The night had been hectic, I do not think anyone slept, including the mess staff, kept busy passing around mugs of tea and coffee. The loving care we had bestowed on the Radio Transmitter /Receiver station paid off. We had telephone quality speech with Tezpur. The Commander on remote, couple of miles away from Divisional HQ, kept asking for Kharbanda whom we had put to sleep to recover from the after-effects of beer. Pereira, who was fully in picture and better equipped to hold his drinks, kept taking and passing on instructions: Op Leghorn had commenced as far as we were concerned.
In hind sight, I feel it could have been more appropriately christened Op Lame Duck.
Brigadier Lakshman Singh , VSM (Retired)
Saturday, January 29, 2011
Us and Them
Us and Them
TO BEAT THE COLD, I move to the small balcony of my third floor flat and occupy the folding chair, fighting for space with the LG washing machine the fordable press table the two crates of empty soft- drink glass bottles not forgetting Ranjit’s Golf set. However, to me what matters is the sensual pleasure of the slowly seeping in warmth, radiating from the low in sky sun and the warm, mild breeze caressing my exposed face and the fingers of the hand as I write.
My avuncular eyes scan the large span of green grass down below and feast on the spectacle of the tiny tots playing, tumbling, falling, giggling and indulging in every other antics they are capable of, under the watchful eyes of the young mothers, otherwise, engaged in gossip with each other, when not engaged with the cell.
Slowly, as then evening advances the mothers and the toddlers move in, most probably to prepare for the arrival of the husbands from work: I can already hear the occasional beep from the stream of returning cars.
The now vacant ground, down under, is soon invaded by a gaggle of a few preteens. Irritatingly, the pleasant to the ear, giggling of the toddlers gets replaced by the ear piercing shouts, cries and aimless chatter of the intruders; to them a part of their game or what ever they are indulging in and forces me to think of moving in, in any case with the sun sinking behind the building blocks in the distance, the temperature has also dropped a few degrees.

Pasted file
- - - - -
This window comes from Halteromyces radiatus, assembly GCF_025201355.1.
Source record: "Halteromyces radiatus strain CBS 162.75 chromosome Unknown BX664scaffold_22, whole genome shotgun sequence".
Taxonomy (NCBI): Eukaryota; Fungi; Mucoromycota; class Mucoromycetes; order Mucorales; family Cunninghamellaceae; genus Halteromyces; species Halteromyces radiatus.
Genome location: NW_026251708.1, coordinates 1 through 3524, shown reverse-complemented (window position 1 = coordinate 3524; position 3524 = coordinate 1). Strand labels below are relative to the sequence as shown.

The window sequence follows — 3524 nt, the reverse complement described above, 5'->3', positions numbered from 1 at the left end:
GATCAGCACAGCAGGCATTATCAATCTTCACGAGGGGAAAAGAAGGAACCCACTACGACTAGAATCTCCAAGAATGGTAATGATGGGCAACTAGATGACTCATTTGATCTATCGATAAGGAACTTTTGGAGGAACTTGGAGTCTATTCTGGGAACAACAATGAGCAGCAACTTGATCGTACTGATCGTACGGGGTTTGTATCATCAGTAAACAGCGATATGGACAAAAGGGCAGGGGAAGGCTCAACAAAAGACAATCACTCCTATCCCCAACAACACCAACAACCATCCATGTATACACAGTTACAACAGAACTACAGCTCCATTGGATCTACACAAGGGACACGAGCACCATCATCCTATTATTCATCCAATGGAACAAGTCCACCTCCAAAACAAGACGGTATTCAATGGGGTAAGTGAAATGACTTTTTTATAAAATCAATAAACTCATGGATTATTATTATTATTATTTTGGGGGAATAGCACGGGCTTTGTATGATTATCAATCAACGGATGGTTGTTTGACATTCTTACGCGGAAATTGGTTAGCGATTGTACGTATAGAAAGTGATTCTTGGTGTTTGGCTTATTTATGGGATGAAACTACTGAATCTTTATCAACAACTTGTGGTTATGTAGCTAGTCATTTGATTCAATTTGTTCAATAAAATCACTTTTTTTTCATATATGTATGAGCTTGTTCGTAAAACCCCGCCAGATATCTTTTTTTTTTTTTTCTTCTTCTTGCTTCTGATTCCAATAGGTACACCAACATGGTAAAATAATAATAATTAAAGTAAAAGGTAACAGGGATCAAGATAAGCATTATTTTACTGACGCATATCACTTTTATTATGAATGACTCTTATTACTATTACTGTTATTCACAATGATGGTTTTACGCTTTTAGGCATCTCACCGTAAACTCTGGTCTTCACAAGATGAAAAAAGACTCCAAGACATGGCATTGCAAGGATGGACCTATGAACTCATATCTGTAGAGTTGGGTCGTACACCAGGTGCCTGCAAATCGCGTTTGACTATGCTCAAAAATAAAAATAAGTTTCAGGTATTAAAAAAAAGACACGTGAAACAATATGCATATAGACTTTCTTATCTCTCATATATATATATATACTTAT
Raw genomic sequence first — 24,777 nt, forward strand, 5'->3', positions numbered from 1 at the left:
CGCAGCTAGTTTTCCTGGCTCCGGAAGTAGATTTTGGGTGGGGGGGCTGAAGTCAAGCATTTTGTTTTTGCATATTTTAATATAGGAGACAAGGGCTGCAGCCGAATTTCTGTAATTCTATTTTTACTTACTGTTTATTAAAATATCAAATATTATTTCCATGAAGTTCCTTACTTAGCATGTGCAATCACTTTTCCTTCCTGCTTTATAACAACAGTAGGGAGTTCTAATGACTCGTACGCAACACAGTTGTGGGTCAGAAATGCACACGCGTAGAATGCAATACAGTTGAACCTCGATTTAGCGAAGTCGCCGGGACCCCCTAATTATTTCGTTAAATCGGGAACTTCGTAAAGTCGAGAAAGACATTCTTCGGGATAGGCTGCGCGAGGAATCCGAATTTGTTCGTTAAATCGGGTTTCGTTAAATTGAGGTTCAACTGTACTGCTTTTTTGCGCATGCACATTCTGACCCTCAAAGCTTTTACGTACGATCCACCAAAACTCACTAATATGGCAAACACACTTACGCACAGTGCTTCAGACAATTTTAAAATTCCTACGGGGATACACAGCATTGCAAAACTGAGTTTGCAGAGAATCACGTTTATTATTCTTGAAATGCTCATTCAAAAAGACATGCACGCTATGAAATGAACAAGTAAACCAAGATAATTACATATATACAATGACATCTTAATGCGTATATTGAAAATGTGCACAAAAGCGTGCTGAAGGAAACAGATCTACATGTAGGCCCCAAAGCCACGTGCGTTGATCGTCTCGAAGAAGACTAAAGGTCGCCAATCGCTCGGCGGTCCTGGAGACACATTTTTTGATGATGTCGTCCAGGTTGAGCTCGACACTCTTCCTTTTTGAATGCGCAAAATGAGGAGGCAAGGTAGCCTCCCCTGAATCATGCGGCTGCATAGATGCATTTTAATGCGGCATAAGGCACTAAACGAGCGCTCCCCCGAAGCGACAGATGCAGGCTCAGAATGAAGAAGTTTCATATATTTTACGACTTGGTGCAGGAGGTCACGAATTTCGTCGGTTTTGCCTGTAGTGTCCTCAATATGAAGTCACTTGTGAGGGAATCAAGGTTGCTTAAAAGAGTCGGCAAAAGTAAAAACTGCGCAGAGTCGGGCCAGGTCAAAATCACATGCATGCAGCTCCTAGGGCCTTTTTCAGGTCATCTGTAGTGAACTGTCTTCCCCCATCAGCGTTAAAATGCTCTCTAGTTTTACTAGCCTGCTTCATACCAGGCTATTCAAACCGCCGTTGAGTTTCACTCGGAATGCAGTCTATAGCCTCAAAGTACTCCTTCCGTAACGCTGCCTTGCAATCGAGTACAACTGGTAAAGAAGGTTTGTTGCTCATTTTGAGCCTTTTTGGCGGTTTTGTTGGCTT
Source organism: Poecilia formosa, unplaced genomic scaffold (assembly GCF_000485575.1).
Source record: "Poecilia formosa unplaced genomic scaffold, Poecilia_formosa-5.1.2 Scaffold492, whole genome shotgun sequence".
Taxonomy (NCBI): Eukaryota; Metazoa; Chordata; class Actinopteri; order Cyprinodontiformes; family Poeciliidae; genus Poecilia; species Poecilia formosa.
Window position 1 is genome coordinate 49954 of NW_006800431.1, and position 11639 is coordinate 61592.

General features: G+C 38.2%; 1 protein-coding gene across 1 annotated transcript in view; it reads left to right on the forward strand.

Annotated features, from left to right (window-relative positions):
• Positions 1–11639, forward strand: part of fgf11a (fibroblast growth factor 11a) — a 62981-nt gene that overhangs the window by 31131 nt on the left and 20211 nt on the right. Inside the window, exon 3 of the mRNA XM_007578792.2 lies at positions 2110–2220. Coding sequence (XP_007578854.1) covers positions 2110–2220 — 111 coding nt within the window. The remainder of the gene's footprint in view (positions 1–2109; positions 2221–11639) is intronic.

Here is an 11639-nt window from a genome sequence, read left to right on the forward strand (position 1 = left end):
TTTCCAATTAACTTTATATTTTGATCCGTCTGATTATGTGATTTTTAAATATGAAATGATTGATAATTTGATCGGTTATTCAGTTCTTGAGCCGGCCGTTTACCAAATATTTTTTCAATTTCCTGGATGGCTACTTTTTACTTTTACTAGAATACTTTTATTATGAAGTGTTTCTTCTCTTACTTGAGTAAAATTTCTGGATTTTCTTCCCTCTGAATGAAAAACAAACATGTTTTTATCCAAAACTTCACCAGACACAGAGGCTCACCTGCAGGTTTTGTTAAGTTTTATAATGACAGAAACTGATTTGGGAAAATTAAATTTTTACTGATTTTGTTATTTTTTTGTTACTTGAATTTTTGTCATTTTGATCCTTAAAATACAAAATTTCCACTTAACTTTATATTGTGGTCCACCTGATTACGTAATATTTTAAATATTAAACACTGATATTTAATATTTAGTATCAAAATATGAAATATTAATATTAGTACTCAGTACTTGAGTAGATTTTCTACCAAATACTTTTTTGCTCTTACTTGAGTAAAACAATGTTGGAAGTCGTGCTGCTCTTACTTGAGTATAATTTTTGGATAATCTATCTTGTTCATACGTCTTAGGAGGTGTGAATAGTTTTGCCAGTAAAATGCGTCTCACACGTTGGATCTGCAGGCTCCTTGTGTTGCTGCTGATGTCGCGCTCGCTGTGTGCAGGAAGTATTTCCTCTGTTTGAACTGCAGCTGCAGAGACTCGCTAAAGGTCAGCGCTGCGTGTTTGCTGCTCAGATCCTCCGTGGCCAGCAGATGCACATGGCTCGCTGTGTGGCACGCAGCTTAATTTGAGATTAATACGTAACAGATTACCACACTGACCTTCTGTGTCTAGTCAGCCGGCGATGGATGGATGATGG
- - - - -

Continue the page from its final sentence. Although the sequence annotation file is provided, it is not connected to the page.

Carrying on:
I add a few extra woolens, to those already covering me, to brace the cold outside and decide to take a walk, picking up some well needed body warmth.
I have recently moved in the AWHO Township at Greater Noida, replete with all the modern facilities, Army Club, swimming pool, market, shopping centre, community hall, and what have you , some already up others coming.
As I cut across the ground towards the under construction cluster of phase III of the project, I notice, for the first time, a sprawling shanty township, bang in the middle ,built and inhibited by the labour-force employed, the, same who had built the palaces for us and for themselves the hovels to live in , shanties constructed from corrugated iron sheets; ovens in summer and ice boxes in winters, lying cheek and jowl with each other: no privacy, no sanitation, no personal safety. How they live and survive and what goes-on in there I shudders to think